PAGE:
‘The really interesting thing here is that the communities take extreme pride in having gorillas in their forests,’ he explains. ‘They will brag to other communities that do not have gorillas in their forests. And they realise the forest is valuable, because they get a lot of products from there.’

Imong hopes his project can educate people about alternative sources of income. For example, people have been greatly encouraged by news about countries like Uganda and Rwanda, where investing in gorilla protection is making money for people from ‘gorilla tourism’.

‘I’m going to support the communities to make that happen,’ he continues. ‘But also to further strengthen law enforcement and increase the work that I’m already doing; raising awareness amongst the communities, taking school kids into the forest on field trips, giving them that experience in the forest. They are always excited when I take them into the forest and I point out all these things. They go back home to their parents and talk to them and there is increasing interest and support for conservation in this area.’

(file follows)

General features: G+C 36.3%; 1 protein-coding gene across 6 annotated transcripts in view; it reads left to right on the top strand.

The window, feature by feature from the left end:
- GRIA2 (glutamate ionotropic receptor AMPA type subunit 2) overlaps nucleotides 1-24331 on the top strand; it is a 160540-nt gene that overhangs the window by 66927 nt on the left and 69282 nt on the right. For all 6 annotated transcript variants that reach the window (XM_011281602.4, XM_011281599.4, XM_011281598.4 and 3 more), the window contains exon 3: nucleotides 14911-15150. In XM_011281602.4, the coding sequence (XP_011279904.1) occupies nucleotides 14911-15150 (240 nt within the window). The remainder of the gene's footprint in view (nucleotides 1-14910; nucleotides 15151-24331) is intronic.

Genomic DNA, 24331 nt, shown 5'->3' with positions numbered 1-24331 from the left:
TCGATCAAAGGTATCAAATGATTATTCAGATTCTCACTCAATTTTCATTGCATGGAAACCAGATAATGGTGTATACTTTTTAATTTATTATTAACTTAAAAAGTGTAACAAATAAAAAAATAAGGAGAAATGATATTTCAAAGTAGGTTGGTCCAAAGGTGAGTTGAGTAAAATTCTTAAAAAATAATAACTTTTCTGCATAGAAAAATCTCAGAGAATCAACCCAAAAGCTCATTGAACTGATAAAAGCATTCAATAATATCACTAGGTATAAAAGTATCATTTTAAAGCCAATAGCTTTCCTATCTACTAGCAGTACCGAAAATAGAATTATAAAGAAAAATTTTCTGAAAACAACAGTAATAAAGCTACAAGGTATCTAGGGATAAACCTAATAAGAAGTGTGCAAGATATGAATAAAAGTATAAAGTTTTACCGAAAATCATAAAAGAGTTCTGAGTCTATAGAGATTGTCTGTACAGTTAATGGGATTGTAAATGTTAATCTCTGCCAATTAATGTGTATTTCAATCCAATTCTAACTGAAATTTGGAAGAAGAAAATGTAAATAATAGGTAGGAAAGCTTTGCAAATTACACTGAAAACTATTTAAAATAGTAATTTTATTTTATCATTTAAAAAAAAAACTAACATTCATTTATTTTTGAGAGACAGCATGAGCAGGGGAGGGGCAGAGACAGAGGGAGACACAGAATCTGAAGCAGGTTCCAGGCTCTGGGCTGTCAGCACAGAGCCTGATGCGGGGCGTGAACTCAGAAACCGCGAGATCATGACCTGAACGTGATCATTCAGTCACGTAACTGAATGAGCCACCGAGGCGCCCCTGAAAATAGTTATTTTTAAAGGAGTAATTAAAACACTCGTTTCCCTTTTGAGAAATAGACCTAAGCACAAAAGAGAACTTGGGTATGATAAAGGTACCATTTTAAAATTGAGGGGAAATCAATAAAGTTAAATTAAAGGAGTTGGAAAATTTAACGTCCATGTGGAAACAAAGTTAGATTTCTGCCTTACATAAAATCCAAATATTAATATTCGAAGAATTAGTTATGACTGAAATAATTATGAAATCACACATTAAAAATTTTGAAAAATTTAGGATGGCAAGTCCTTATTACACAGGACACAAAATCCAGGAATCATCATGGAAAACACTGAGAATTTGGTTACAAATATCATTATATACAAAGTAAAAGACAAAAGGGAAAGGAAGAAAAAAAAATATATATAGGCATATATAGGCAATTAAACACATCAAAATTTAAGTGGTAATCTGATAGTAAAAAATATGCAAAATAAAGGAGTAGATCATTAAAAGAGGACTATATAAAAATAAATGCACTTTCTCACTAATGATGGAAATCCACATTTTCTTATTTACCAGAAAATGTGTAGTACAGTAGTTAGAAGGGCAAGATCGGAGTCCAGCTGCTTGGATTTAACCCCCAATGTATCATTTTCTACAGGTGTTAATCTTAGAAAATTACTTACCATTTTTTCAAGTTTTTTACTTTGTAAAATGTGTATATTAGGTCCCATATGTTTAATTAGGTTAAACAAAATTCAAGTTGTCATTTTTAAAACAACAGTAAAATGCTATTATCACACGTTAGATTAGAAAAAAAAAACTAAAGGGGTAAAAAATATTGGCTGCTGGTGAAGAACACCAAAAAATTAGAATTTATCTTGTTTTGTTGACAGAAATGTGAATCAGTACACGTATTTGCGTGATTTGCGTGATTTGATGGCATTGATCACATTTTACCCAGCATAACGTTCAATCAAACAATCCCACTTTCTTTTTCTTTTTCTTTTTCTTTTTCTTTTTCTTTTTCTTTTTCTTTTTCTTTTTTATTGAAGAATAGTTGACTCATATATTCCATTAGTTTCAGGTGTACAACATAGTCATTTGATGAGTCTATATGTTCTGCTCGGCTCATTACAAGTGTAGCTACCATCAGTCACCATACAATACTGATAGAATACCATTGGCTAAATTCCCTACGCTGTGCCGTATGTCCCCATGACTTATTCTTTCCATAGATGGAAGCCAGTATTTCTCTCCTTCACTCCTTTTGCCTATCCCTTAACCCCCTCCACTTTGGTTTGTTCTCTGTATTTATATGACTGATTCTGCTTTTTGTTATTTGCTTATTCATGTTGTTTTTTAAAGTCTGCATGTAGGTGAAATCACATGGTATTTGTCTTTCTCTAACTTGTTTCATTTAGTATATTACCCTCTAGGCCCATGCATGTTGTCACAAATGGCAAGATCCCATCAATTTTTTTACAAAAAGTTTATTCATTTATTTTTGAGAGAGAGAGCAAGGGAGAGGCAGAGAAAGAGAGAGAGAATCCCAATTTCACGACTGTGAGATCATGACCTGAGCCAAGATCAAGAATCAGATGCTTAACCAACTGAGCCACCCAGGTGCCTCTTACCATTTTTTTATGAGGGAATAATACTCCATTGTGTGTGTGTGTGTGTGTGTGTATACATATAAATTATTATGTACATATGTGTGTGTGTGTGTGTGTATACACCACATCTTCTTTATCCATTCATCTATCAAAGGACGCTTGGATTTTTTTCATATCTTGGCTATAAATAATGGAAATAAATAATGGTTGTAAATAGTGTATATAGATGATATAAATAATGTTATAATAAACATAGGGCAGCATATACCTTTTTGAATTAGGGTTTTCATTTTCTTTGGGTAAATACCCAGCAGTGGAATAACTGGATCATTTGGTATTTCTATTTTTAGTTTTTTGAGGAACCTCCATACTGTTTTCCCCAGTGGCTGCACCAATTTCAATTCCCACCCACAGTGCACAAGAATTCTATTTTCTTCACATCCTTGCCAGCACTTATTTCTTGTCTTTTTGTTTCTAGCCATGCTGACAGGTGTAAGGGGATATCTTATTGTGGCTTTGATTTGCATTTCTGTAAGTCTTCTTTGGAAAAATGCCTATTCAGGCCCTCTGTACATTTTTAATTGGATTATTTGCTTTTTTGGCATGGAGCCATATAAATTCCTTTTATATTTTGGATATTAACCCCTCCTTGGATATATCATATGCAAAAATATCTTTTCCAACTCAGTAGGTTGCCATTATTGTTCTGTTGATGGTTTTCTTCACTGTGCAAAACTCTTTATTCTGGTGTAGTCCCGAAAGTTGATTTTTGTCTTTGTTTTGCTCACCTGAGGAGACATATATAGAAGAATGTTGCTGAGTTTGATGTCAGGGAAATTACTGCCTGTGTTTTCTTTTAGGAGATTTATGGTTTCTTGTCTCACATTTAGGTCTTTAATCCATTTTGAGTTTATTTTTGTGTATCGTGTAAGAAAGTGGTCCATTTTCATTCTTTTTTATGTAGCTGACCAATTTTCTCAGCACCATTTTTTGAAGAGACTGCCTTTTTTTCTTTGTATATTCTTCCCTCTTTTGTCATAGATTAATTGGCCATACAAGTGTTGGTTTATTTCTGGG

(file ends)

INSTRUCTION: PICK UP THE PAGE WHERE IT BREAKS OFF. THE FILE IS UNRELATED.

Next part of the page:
Securing the Mbe Mountain region as a community wildlife sanctuary, engaging local people, and creating patrols of eco-guards to enforce the new legislation, looks to be essential in ensuring the long-term survival of the Cross River gorilla. Then, Imong can legitimately aspire to future generations being able to enjoy the same wildlife forest experience he grew up with.

Inaoyom Imong is a winner of a 2015 Whitley Award, from the Whitley Fund for Nature